To be brutally honest, Chhichhore ends up feeling like a long series of hangovers. We are not throwing shade at the movie here, honestly, because the result still has its own charm.
Hangover 1: Director Nitesh Tiwari's previous film
seems to heavily play on his mind, which is not necessarily a bad thing. Dangal is rich in both story and spirit, and being the highest grossing Bollywood movie of all time also helps. Unfortunately, though, Dangal was about sport at its heart, while the sporting competition in Chhichhore seems to be over-stretched.
Chhichhore is a story that runs simultaneously in the past and in the present, as Anni (Sushant Singh Rajput) and Maya (Shraddha Kapoor), a divorced couple, relive their college memories with their hospitalised son who has just survived a suicide attempt. Joining in are the "Losers" - college friends of the duo who happen to be their family at the boys hostel H4 - Sexa (Varun Sharma), Acid (Navin Polishetty), Mummy (Tushar Pandey), Bevda (Saharsh Kumar Shukla) and Derek (Tahir Raj Bhasin).
Hangover 2: 3 Idiots
- Chhichhore perennially seems to be trying to recapture the spirit of this much-loved college caper, although, unlike the former film, it never quite does manage to land. Every plot point feels like a slightly inferior version of the former - be it the past/present axis, the chaos that is hostel life, or the social message that runs parallel to the film's comedy.
Does almost every 40-something present avatar of the "Losers" need to have a receding hairline? The prosthetics feel very tacked on, on almost every single character, save Maya. In her case, she just seems to have traded her Western outfits for a desi attire, while her general look remains the same.
To be fair to Chhichhore, its depiction of college life is fun and engaging, but it avoids serious situations, unlike the attempted suicide and suicide which hit the audience hard in the middle of an otherwise funny film. The humour is where it trades blows with 3 Idiots - the one-liners keep coming, and the general aesthetic of capturing raunch in an otherwise sanitised atmosphere works charmingly well.
The social message is where the film decides to completely overdo it, which ends up feeling jarring. Other movies in the past have subtly or not so subtly tried to say that it's not winning that matters but the effort you put in, but Chhichhore turns it up to 11 through a sports competition that seems to drag on quite a bit.
It is this sports hangover that we picked up before, that leads into the next one.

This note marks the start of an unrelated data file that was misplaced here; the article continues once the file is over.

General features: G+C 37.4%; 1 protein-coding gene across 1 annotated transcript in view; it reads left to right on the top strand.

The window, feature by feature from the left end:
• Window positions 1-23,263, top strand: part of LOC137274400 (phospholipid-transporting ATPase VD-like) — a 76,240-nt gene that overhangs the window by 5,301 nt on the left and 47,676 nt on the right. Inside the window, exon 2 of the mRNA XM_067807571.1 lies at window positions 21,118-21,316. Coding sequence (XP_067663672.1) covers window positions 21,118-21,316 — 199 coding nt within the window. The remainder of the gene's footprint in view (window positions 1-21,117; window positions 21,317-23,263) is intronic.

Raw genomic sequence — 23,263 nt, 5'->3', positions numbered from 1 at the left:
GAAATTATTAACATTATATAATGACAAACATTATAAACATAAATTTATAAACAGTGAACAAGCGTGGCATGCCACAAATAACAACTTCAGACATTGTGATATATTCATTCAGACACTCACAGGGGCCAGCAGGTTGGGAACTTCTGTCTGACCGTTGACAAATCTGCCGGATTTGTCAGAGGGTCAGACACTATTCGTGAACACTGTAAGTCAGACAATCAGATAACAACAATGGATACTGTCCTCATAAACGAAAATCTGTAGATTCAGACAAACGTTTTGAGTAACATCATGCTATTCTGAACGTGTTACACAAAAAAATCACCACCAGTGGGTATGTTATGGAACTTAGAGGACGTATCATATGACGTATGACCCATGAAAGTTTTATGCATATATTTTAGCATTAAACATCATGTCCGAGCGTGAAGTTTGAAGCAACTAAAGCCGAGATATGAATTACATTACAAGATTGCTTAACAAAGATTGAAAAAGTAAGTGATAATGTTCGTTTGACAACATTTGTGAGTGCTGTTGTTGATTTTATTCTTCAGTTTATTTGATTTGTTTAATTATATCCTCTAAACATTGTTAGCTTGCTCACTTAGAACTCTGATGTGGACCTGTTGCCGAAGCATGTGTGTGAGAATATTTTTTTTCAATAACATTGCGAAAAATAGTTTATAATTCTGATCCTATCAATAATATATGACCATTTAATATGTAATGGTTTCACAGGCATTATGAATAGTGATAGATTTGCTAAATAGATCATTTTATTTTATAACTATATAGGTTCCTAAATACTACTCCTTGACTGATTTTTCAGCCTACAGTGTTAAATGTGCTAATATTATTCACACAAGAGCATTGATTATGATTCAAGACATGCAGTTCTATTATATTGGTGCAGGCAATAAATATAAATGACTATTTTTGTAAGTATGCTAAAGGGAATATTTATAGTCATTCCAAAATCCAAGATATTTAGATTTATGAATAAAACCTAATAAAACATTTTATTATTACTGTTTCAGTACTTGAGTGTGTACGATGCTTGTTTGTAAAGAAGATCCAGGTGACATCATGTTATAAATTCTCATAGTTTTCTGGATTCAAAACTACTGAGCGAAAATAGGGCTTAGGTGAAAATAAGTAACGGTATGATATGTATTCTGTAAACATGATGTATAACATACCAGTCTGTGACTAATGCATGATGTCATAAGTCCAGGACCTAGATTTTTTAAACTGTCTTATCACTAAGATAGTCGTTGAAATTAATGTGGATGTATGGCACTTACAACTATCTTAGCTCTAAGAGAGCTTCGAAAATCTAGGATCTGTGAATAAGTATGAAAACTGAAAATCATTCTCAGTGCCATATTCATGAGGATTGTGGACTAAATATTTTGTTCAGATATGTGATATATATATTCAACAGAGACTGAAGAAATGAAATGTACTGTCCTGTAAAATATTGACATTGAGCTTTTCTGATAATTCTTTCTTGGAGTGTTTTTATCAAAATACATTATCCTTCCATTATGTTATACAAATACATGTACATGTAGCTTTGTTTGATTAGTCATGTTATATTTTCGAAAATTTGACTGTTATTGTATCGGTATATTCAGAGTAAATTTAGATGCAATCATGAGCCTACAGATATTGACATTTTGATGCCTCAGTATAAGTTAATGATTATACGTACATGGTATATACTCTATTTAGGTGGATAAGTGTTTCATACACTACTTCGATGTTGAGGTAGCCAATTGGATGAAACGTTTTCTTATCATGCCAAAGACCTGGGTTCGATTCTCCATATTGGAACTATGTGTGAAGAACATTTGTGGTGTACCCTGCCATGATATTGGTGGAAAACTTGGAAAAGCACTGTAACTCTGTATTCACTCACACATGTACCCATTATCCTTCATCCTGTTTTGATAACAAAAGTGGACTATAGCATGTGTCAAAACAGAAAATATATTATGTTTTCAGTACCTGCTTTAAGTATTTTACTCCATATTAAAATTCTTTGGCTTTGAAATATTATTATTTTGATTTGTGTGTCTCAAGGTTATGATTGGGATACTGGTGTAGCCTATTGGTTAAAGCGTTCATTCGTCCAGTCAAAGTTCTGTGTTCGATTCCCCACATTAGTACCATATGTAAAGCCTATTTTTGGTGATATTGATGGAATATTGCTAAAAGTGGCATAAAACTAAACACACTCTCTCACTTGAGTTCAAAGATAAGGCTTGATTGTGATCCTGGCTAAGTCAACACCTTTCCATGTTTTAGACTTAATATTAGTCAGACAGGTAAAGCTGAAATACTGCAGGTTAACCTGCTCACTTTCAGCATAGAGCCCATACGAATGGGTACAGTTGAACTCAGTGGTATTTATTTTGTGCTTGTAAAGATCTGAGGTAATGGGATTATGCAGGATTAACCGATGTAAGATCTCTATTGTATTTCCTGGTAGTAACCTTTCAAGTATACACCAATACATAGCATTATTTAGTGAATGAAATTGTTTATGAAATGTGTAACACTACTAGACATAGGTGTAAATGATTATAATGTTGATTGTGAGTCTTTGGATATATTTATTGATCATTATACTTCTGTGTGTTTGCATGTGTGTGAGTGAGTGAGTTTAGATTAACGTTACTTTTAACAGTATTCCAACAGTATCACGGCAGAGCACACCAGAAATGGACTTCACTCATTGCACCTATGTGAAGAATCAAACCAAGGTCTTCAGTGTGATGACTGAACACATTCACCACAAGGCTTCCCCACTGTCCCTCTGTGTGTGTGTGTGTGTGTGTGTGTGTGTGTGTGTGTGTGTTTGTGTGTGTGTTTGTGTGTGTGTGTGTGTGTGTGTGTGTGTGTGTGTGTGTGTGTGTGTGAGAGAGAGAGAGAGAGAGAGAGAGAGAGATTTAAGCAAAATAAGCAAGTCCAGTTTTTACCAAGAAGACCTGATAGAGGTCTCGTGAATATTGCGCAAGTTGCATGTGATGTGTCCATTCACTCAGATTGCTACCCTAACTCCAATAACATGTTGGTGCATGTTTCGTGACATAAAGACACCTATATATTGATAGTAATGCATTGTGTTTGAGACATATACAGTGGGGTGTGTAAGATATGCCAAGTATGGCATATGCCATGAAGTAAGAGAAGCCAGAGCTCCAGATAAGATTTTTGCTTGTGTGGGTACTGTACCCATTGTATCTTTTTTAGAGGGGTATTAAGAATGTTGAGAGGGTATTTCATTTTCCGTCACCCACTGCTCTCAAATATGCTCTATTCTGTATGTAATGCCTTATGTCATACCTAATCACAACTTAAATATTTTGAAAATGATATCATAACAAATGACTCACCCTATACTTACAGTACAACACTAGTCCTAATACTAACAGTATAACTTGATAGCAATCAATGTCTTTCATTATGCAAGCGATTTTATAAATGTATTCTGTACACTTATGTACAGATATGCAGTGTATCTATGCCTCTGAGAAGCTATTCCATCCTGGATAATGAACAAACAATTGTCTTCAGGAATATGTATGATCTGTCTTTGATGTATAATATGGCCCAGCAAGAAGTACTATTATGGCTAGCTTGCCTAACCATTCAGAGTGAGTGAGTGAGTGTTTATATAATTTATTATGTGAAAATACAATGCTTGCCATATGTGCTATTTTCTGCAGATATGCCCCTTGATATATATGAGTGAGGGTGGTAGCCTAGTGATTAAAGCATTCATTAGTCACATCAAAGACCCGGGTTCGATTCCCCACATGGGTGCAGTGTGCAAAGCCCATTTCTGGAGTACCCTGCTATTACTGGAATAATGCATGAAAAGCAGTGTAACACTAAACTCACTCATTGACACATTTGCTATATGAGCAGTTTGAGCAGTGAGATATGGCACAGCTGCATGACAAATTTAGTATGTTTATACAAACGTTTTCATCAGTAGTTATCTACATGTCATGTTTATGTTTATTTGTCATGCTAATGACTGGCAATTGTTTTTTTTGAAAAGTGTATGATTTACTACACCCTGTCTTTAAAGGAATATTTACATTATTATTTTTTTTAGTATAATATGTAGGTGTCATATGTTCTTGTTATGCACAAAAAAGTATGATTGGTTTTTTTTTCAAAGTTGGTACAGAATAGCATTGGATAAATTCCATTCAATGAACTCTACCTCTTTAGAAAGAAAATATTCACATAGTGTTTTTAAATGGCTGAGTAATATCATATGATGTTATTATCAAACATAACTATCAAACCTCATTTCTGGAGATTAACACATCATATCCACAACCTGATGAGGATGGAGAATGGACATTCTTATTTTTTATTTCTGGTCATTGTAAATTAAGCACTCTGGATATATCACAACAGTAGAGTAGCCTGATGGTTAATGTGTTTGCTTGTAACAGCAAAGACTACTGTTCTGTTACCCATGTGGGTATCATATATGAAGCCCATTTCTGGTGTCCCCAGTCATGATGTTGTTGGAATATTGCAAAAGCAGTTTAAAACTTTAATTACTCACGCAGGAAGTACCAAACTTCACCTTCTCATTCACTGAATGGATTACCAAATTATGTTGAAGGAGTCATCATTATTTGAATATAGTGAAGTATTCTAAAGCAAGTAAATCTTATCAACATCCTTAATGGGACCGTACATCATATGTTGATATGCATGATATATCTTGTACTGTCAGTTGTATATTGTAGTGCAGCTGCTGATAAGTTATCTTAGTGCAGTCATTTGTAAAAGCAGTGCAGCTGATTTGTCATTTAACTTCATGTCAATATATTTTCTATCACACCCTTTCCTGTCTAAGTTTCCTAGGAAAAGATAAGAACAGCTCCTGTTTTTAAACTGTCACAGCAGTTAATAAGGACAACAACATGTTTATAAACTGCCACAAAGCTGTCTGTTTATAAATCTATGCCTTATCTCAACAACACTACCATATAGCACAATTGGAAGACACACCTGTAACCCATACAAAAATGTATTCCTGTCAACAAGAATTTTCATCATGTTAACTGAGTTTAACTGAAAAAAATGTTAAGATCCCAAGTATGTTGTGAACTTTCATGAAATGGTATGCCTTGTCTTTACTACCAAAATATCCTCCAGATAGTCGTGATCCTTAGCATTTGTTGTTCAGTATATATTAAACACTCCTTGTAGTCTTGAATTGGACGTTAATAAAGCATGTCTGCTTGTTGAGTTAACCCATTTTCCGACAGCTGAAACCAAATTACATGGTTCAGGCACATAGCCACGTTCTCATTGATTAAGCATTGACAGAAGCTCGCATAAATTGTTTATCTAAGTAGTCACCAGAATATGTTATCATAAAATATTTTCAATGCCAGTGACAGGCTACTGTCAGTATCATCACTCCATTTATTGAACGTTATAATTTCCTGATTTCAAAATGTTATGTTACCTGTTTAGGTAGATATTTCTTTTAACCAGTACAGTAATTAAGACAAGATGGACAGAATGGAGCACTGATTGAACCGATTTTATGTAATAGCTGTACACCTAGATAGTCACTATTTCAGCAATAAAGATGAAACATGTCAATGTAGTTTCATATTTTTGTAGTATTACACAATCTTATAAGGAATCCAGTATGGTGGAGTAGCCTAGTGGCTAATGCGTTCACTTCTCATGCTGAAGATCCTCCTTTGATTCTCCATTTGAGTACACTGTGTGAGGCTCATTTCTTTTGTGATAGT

Hangover 3: THE film that comes to mind when one hears "college movie"
- it comes as a surprise to no one that modern-day films will try to recapture the magic that has stayed alive despite coming out over twenty-five years ago.
While Chhichhore does not reach the same heights as Jo Jeeta Wohi Sikandar, the former movie does a pretty decent job of showcasing a sports competition which has you rooting for the underdogs. Our only issue, again, is the amount of screen time it gets.
Sushant Singh Rajput and Shraddha Kapoor, despite being the "stars" here, struggle in both the past and the present. They feel out of place in the college, and forced in adult life. Shraddha Kapoor at least can claim to be a victim of the script, but the generally-dependable Sushant Singh Rajput looks off-pace here.
It is the supporting cast who carry the film, especially their college avatars. Varun Sharma easily steals the limelight, and does justice to the plenty of witty dialogues thrown his way. Tahir Raj Bhasin and Prateik Babbar do an okay job of being rival super-seniors, but it's Naveen Polishetty's Acid who gets the loud and brash act just right.
Tushar Pandey is hilarious in bits, especially when his character does something uncharacteristic. Saharsh Kumar Shukla is not featured as much as the other losers, but he does what he can with the script.
Pritam's music doesn't set the house on fire, figuratively speaking, but it doesn't seem overbearing either. "Fikar Not" is the one song that we guess will stick in people's minds.
Chhichhore is an enjoyable film in bits and pieces, and could have worked better if it was shorter in length. It is not very original, both in terms of the setting and the story, but then which college film truly is? At least we are not getting into the Student of the Year 2